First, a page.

Posted July 18, 2017
Last modified July 18, 2017
In August 1857, Penobscot Indian Joseph Polis paddled down the Penobscot River with Henry David Thoreau.
Polis had been helping Thoreau visit the Maine woods during the previous two weeks. Now coming into sight of Old Town Island, or present-day Indian Island, the seat of the Penobscot tribal government, Thoreau asked Polis if he was glad to be home.
“It makes no difference to me where I am,” Polis replied.
Polis’s answer offers valuable insight into the concept of “home” among the Penobscots and other Wabanaki tribes of Maine, says ethnohistorian, author, and University of Maine assistant professor Micah Pawling, who specializes in Wabanaki history in the 19th century.
“Home was not confined to a single place or bounded by walls or lines on a map, but was a feeling of contentment and belonging to a human network united across ancestral territory,” Pawling writes in his case study, “Wabanaki Homeland and Mobility: Concepts of Home in Nineteenth-Century Maine,” published in Ethnohistory, a journal published by Duke University Press, in October 2016. “Their movements contrasted with the European concept of a sedentary home limited by specific parameters.”
Pawling explains he’s interested in the 19th century history of the Wabanaki because it was a remarkable time for both change and continuity.
“A lot of Wabanaki history explores Native experiences in the Colonial period,” he says. “Then there’s a void, and somehow we jump to modern times. It seems to me there is a lot of work to be done in between.”
“Wabanaki,” roughly meaning “People of the Dawn,” refers to the Penobscot, Maliseet, Passamaquoddy, Mi'kmaq, and Abenaki tribes in northern New England, the Maritime provinces, and the southern shore of Quebec.
The 19th century, Pawling says, was difficult for the Wabanaki. Accustomed to moving at will between land and water to hunt, fish, and gather, they were increasingly dispossessed by Euro-American treaties and deeds.
Still, he says, the Wabanaki retained many cultural practices. For example, in addition to living on reservation islands and camping in the interior, the Penobscot remained active along the lower Penobscot River and its large bay with its rich marine resources. The Wabanaki reoccupied the Kennebec River Valley in small enclaves, harvesting natural resources, long after being dispossessed.
“In the 19th century, Wabanaki peoples refused to be confined to their reservations and acted with a significant degree of mobility across their traditional homeland,” Pawling writes. “Rather than adhere to the rigid settlement expectations prescribed by the Maine government, Wabanaki peoples clung to their mobility as key expression of their collective identity and their sense of homeland…”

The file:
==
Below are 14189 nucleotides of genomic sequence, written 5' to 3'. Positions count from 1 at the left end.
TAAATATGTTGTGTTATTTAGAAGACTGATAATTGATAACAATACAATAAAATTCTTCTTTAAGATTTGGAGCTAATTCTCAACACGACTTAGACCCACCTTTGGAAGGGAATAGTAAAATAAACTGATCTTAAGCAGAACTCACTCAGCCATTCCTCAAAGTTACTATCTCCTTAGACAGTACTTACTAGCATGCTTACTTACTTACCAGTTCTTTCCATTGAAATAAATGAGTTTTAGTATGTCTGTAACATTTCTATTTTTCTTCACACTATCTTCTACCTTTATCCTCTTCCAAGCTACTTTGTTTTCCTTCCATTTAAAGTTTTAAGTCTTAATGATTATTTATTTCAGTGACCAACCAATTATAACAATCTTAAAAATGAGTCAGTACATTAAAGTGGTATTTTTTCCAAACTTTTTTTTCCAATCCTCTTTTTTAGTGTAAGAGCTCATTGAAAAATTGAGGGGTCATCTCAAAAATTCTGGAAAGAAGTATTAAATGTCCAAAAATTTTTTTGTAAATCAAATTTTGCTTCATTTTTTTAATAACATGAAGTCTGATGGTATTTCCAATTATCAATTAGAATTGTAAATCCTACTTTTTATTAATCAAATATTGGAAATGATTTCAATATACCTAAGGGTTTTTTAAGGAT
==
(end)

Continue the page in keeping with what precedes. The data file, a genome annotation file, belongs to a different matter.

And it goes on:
In the rivers and lakes, they fished for salmon, shad, and eels. In the ocean, they hunted seals and harbor porpoises. They gathered birchbark to make canoes, a primary mode of transportation along Maine’s extensive waterways, and excellent both for portaging and for its buoyancy in rough conditions.
But Wabanaki people sometimes collided with private property laws, increasingly had to navigate around the growing density of European settlement, and suffered from European depredation of the natural environment. For example, at the Passamaquoddy reservation of Pleasant Point (Sipayik) on Passamaquoddy Bay, this summer camping ground was rich with marine resources and was a favorite place for hunting harbor porpoises. By the 19th century, however, much of the bay’s western coastline had been cleared of trees, leaving the tribe without firewood for heat and food preparation. Similar depredation occurred on the Saint Croix River, a prime salmon fishing spot until the installation of dams prevented salmon and other anadromous fish from ascending the river to spawn.
Movements varied by season, as the Wabanaki followed the resources. They also varied by demographics. There’s some evidence, for example, that women, children, and the elderly camped in Brewer while the men hunted around Moosehead Lake. Reviewing historical documents, says Pawling, “I get the sense that it was more dynamic than we might have once thought.”
Wabanaki people primarily traveled by birchbark canoe.
“They still relied on their indigenous technology, the birchbark canoe, even in the late 19th century, when it became more difficult to harvest large white birch trees,” says Pawling.
This relationship with the water went beyond travel.
“It’s that knowledge about the tide and the weather, when to go and when not to go,” he says. “For example, there was a Passamaquoddy camp at Gooseberry Point on Campobello Island. It was known as the place where the people would wait for the tide to turn before canoeing out to Grand Manan Island. While many of us today might check a tide chart, the Passamaquoddy had the expertise on the water, knowing when the tide was ebbing or flowing and selecting a particular route to traverse and how it was going to change from hour to hour or from season to season.”
In documenting Wabanaki movements in the 19th century, Pawling says he hopes readers will gain an appreciation of the long-time connections that Native people have with the natural environment in their homeland.
“It’s just a snapshot in time. But, in reality, their ancestors have been doing this for a very long time,” he says. “To have some awareness of these cultural connections to their traditional homeland is still very important. It’s not just an activity or an economic opportunity. Time and time again, people say, ‘This is not just what we do. It’s who we are as a people.’”